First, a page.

I don't know what to make of this sort of belief. My instincts strongly rebel against it. Would you concur with it?

If you abstract things badly, sure, there aren't any new plots. as John Gardner didn't say, "There are only two plots: A stranger rides into town, and A man goes on a journey."

The problem being, of course, that if you summed up all of Wu Cheng'en's Journey to the West as "A man goes on a journey", while you're technically right, you're also so completely wrong that one would wonder if you'd even read the book. And that novel is very different from The Odyssey or Alice's Adventures in Wonderland or Back to the Future, even though they're all "Man goes on a journey" type stories.

For an even more blatant example, check out E.L. Doctorow's novel Ragtime. It's a straight up rewriting of Heinrich von Kleist's 1811 novella Michael Kohlhaas, and Doctorow has publicly stated that Kleist's work was the inspiration for his novel. Except that, well, it's not. The story of Coalhouse Walker in Ragtime is only one of many, is very different in detail from the original plot (Coalhouse Walker is black, for example), and the idea that one could get everything out of Doctorow's novel by reading Kleist's instead is laughable.

And this, unfortunately, gets to the real heart of the problem: if just knowing the plot is enough to know the work, then it probably isn't worth reading. If I can get as much from the Wikipedia summary as I can from reading the actual novel, the author hosed up big time. As interesting as things like the Aarne–Thompson–Uther Index are, and as useful as they are for drawing comparisons between works, they generally aren't a substitute for actually engaging with the text itself.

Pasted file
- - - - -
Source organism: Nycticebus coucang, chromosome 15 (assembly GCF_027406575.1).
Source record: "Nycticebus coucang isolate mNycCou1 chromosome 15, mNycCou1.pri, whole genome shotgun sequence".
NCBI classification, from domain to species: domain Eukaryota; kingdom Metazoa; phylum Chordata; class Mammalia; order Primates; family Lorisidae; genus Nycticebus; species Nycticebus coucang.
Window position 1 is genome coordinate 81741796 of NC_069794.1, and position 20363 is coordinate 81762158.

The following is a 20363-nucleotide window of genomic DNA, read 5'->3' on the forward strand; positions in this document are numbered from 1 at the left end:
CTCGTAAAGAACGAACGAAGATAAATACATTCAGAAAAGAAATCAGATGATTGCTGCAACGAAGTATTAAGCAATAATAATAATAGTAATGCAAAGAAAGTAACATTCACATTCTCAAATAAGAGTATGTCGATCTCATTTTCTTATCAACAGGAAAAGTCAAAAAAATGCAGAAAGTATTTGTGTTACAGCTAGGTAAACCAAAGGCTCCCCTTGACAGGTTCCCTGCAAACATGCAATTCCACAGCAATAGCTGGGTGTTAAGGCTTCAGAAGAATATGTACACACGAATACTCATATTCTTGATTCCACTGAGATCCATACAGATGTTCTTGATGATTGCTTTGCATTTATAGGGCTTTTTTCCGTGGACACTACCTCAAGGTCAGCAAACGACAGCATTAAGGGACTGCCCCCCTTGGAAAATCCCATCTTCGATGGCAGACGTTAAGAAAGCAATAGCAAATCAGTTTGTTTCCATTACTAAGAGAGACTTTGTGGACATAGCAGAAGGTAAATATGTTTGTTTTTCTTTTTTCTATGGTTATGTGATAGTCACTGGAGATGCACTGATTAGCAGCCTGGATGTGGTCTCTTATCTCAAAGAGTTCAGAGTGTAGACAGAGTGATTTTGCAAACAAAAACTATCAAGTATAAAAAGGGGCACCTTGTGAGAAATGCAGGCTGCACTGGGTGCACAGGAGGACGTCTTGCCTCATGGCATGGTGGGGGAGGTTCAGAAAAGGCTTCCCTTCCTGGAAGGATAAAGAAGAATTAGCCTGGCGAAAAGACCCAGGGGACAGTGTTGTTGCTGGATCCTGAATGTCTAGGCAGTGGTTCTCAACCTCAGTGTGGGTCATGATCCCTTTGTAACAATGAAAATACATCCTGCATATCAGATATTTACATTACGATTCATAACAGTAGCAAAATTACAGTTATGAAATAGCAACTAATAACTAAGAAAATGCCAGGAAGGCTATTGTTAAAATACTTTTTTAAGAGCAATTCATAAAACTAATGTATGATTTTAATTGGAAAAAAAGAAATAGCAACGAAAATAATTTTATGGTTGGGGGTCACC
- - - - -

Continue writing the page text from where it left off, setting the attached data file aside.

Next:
In my experience, this sort of dismissive criticism is generally an attempt to mollify the poster's own feelings and inadequacies (i.e. "Shakespeare isn't so great, he just wrote other people's stories, therefore I don't have to put in the work or be creative either"). The inability to see that, to use their example, that while the scene where Bowman is trying to remove HAL's processors is similar to the changing of the words on the golem's forehead from "emet" to "met" to kill him, the entire story surrounding this scene is vastly different and had very different things to say about the nature of humanity, is just, frankly, lazy. HAL is not the creation of defensive hubris coming back to attack his creator; he is a new lifeform lashing out at those who think he's dangerous, and, interestingly, displays far vaster ranger of emotions than his pretty robotic human counterparts. (Frankenstein is obviously the better comparison, but I'm guessing that the poster read that Frankenstein was just a rip-off of the golem, too.)